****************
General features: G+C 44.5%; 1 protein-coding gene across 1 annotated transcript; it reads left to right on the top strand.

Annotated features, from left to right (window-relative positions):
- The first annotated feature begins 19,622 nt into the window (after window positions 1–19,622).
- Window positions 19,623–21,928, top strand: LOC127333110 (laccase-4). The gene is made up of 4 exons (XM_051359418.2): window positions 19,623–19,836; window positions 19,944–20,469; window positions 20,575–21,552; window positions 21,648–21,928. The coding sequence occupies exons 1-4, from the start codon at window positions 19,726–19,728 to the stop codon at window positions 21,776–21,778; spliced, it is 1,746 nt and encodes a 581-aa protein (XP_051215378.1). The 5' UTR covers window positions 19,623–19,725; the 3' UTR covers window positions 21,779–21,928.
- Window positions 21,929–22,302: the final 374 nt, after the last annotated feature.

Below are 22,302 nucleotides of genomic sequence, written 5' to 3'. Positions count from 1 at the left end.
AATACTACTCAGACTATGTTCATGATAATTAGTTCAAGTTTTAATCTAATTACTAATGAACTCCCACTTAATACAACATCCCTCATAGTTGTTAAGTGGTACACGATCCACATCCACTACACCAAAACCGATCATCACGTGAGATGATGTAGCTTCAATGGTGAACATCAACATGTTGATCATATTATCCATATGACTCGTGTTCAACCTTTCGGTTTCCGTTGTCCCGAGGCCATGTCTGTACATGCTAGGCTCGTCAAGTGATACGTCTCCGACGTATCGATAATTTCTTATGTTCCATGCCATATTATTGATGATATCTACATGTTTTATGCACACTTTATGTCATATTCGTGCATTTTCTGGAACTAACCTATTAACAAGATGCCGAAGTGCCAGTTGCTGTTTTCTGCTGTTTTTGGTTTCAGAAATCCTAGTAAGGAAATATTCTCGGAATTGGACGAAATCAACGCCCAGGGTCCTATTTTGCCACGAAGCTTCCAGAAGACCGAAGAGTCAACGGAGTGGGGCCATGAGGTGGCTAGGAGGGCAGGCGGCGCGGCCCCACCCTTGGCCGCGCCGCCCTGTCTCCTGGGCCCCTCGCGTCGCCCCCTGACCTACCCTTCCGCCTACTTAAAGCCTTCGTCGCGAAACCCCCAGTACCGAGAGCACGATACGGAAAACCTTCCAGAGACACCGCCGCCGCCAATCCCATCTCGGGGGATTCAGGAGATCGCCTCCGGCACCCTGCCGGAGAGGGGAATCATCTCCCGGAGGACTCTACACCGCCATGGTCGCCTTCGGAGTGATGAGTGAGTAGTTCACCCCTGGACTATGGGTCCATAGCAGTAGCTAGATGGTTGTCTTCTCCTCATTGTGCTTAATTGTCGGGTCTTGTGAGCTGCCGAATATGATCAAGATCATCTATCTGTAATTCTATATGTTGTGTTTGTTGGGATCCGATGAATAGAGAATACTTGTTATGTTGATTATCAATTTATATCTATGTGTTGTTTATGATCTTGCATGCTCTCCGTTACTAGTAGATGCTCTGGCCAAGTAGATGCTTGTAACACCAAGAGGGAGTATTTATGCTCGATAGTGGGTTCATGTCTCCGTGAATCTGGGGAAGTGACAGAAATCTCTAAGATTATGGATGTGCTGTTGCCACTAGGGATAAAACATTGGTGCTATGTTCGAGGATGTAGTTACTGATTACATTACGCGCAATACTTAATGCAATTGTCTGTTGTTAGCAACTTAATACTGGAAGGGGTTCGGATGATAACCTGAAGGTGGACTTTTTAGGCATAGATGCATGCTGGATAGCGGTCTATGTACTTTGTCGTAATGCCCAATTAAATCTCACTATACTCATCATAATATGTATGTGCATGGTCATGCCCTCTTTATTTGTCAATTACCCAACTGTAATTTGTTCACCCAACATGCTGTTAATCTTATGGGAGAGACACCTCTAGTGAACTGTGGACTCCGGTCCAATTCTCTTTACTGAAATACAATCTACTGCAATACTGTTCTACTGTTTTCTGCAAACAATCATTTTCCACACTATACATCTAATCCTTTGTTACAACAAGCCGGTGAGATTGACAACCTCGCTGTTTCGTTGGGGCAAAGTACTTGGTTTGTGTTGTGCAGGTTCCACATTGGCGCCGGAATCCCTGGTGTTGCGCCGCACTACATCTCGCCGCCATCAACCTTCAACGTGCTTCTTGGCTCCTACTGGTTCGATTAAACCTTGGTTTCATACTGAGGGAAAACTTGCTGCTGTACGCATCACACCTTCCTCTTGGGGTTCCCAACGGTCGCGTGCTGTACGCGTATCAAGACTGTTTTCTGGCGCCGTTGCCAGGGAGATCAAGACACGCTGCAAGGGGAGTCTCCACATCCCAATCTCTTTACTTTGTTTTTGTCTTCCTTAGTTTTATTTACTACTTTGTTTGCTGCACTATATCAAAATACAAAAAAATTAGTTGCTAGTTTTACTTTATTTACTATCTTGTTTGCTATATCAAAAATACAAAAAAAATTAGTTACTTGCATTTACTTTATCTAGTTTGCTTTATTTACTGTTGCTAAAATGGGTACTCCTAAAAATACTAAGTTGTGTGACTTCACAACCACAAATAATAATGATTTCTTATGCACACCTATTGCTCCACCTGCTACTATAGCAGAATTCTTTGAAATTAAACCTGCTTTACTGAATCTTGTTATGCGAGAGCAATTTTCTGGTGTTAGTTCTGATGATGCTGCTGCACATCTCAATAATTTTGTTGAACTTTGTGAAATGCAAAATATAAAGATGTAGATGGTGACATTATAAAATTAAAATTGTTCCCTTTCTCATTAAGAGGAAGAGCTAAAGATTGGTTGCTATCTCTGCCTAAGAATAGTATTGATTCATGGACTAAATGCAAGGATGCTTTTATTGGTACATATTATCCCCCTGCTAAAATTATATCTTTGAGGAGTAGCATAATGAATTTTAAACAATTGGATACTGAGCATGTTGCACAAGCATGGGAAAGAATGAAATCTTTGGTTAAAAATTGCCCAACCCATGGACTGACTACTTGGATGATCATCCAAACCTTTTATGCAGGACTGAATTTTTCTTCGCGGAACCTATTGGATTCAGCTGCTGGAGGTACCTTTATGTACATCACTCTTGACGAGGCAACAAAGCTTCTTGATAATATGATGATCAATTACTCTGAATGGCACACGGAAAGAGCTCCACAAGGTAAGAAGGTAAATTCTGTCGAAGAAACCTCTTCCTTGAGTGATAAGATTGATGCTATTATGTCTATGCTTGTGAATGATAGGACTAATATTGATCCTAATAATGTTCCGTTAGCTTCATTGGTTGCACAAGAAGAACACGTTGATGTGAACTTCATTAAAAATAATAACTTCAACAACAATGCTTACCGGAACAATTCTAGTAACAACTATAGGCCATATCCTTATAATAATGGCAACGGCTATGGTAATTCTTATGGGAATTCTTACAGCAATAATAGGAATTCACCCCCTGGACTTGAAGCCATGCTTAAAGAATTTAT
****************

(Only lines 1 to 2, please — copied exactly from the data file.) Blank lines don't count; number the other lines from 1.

General features: G+C 44.5%; 1 protein-coding gene across 1 annotated transcript; it reads left to right on the top strand.

Annotated features, from left to right (window-relative positions):